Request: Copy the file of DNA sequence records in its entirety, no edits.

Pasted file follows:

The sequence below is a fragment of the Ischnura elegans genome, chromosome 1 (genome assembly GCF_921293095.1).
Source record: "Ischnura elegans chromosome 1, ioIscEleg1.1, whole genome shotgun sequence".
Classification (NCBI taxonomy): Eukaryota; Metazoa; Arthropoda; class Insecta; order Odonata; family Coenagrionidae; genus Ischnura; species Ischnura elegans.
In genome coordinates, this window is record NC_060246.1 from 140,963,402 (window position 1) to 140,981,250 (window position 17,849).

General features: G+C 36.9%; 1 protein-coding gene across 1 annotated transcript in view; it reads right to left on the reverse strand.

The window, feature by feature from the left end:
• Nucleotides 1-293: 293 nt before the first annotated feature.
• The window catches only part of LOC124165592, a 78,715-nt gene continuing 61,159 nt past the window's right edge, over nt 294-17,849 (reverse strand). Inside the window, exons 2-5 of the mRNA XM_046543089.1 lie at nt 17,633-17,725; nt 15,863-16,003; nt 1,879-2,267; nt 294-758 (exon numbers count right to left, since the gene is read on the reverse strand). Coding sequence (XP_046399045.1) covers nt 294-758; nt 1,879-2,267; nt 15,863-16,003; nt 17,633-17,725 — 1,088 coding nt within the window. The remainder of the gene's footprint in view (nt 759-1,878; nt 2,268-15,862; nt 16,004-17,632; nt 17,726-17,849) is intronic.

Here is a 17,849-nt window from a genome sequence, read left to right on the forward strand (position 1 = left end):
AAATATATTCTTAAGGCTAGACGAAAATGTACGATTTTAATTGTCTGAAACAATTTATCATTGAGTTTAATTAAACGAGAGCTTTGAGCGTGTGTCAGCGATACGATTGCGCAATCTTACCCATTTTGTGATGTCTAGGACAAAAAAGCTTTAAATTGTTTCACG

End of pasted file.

The sequence below is a fragment of the Ischnura elegans genome, chromosome 1 (genome assembly GCF_921293095.1).
Source record: "Ischnura elegans chromosome 1, ioIscEleg1.1, whole genome shotgun sequence".
Classification (NCBI taxonomy): Eukaryota; Metazoa; Arthropoda; class Insecta; order Odonata; family Coenagrionidae; genus Ischnura; species Ischnura elegans.
In genome coordinates, this window is record NC_060246.1 from 140,963,402 (window position 1) to 140,981,250 (window position 17,849).

General features: G+C 36.9%; 1 protein-coding gene across 1 annotated transcript in view; it reads right to left on the reverse strand.

The window, feature by feature from the left end:
• Nucleotides 1-293: 293 nt before the first annotated feature.
• The window catches only part of LOC124165592, a 78,715-nt gene continuing 61,159 nt past the window's right edge, over nt 294-17,849 (reverse strand). Inside the window, exons 2-5 of the mRNA XM_046543089.1 lie at nt 17,633-17,725; nt 15,863-16,003; nt 1,879-2,267; nt 294-758 (exon numbers count right to left, since the gene is read on the reverse strand). Coding sequence (XP_046399045.1) covers nt 294-758; nt 1,879-2,267; nt 15,863-16,003; nt 17,633-17,725 — 1,088 coding nt within the window. The remainder of the gene's footprint in view (nt 759-1,878; nt 2,268-15,862; nt 16,004-17,632; nt 17,726-17,849) is intronic.

Here is a 17,849-nt window from a genome sequence, read left to right on the forward strand (position 1 = left end):
AAATATATTCTTAAGGCTAGACGAAAATGTACGATTTTAATTGTCTGAAACAATTTATCATTGAGTTTAATTAAACGAGAGCTTTGAGCGTGTGTCAGCGATACGATTGCGCAATCTTACCCATTTTGTGATGTCTAGGACAAAAAAGCTTTAAATTGTTTCACG